Life Lesson #35… Common Courtesy

I was moving about my “business as usual” day not really doing anything out of the ordinary when an elderly man knocked on my driver’s side window.  I had just dashed into the post office, grabbed my mail and without a second thought hurriedly  entered my truck to glance over the items for a brief moment before venturing on.  I rolled down my window, thinking in my haste I must have dropped something that the kindly gentleman had retrieved for me.  He was a friendly looking, grandfatherly type, one you knew you could instantly be friends with.

“Howya doin’?” I asked with a grin, ready to thank him for being so alert and kind to me.

“Hey, I just wanted to thank your parents for raising such a well mannered young man.”

“Why, thank you!” I said, stammering… beaming, then offering. “There are so few off us left!”

“Boy, you got that right!”  He said and turned to walk away.

“Take it easy!”  I called back, he just waved behind him and I was rolling out off the parking lot before I could really think of what had just happened.  As I drove on I thought back to what extraordinary act I might have done to warrant such recognition from a total stranger.

As I had approached the post office I might have said good afternoon to someone, which to me is just a way of saying, “hello, how are you?” or “If we meet at the door at the same time, you go first.” or “I’ll slow down so you can walk past so we don’t collide.”  Humans are not equipped with back up alarms, review mirrors, horns, turn signals or 2.5 mile per hr rated bumpers so we have to use the next best thing… our mouths.  And a kind word often gets better results then a harsh one. 

There is a good possibility I could have held the door open for the person behind me using the 5-10 rule, i.e. if a man is within 5 feet behind you hold the door, if the person is a woman make it 10.  My friend Jeff Maynes told me that years ago and it always seemed to garnish a thank you from the participants.  Of course, there is no hard fast rule in distance but you get the idea.  Especially when entering a post office you can just about guarantee somebody is going to be laden with a package or two and appreciate the help.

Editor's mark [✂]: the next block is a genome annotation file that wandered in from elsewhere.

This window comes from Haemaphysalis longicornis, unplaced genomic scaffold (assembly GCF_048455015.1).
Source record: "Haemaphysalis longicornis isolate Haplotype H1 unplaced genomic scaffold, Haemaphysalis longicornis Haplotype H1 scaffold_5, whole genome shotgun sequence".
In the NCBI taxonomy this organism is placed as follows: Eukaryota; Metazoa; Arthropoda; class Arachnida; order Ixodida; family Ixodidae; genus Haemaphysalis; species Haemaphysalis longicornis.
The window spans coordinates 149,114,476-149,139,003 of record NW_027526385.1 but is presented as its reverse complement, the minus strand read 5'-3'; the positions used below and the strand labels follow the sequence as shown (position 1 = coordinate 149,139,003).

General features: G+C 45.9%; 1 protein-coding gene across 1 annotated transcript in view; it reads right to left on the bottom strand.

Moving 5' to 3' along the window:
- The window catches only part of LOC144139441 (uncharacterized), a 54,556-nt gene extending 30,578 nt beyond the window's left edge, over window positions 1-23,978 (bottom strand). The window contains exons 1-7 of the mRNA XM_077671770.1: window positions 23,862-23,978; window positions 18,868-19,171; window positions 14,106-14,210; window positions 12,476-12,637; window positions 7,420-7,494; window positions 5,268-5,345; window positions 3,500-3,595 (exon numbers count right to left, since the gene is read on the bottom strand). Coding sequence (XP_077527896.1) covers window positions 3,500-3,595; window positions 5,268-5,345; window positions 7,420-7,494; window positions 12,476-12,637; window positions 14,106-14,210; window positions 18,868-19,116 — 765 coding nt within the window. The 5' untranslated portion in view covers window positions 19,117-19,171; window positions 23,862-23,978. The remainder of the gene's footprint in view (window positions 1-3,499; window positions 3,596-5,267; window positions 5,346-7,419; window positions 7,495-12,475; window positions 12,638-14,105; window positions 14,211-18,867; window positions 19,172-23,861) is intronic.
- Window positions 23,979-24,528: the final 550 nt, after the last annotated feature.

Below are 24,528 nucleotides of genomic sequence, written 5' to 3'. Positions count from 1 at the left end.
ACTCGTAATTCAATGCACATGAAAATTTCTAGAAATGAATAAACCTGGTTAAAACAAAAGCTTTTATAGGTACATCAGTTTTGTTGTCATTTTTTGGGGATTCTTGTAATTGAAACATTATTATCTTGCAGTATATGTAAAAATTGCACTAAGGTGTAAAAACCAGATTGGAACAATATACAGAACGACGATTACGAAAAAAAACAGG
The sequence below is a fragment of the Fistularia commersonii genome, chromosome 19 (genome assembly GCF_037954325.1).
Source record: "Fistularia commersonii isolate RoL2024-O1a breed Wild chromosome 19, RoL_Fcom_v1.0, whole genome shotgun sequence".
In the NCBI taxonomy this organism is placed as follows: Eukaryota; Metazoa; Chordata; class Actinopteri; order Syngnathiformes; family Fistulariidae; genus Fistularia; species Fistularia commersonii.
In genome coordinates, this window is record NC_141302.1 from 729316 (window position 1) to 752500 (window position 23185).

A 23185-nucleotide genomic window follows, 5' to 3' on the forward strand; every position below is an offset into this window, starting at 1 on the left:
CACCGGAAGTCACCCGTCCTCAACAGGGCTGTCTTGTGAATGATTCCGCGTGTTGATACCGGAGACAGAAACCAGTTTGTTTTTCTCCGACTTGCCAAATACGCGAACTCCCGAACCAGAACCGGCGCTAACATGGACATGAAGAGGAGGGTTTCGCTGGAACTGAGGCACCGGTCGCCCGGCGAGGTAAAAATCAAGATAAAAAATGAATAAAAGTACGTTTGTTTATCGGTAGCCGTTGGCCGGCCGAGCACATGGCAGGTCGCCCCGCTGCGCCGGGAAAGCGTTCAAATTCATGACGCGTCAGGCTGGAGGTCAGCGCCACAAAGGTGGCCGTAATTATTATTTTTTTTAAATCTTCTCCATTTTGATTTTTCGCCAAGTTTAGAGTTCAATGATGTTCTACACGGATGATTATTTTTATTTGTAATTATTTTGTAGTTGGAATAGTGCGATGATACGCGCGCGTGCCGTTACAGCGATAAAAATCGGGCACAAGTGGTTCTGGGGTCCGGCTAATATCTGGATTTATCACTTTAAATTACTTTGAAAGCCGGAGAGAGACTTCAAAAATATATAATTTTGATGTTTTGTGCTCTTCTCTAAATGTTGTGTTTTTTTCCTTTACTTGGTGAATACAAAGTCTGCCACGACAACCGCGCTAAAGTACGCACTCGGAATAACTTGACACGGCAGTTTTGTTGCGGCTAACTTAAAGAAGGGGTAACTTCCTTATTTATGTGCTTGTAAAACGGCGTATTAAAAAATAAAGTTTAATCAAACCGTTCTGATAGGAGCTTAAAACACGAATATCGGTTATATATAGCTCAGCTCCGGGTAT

Now once inside I might have brushed against a person making an exit so instinctively an “excuse me” might have escaped my lips.  People always seem to be in a hurry to leave government buildings so you have to be mindful of that.  Once again a quick “hello” to an approaching person might have avoided the near miss all together but I’m not infallible either. 

I try to say “please” and “thank you” or “I appreciate that” and be sincere in the utterance, I have found it generally doesn’t cost me any more time or money to offer these words and most of the time people will reciprocate in kind.  So when I peek through my mail box hole and see the postal worker on the other side I might say with mock seriousness, “Where did all these bills come from?” or “Hey, they said the check was in the mail!” which I’m sure they hear a million times a day but they know it is just a coded greeting using postal lingo.  I’m very hip in the realm of post office-dom.

I felt bad as I turned on the street and merged with the traffic.  To think that the man that went out of his way to acknowledge my weak attempts at civility may have had to endure rude behavior this day made me sad.  Because it is so rare in our activities these days I actually felt good about doing something that should be as natural as breathing, and I was humbled by his graceousness in pointing it out to me. 

Common courtesy is not all that common in our culture and that is a darn shame.  People that are rude, crass or indifferent will be the first to complain if they get a dose of their own medicine but somehow view these traits in themselves as a sign of strength.  The “I don’t care what you think” or “I don’t need you” attitudes, “I am strong”, “What are you lookin’ at?” or “Get out of my way!” approach to strangers alienates us to what is so desperately needed in our society; and that is …a welcome spirit. 

I regret I didn’t get out and shake that man’s hand, find out more about him or ask how life was treating him.  Our chance meeting at that particular space and time likely will never be repeated because we are so busy these days running around with our little tasks.  I hope he has a kind wife with a warm smile and a laugh to lift the heart.  I’d like to think he has children that have all grown to adulthood and carry the same values he has.  Perhaps he has been blessed with a dozen or so grandchildren that love to come over, eat cookies ‘n’ milk and talk about the good ol’ days.  He deserves it, …and it doesn’t cost any more. 

Like the High Llama of Shangra La once said,  “We live by one rule, …to be kind.”  If only that were true today, common courtesy would be the rule, not the exception.  The witnessing of it would be as normal as breathing and nearly as satisfying. 

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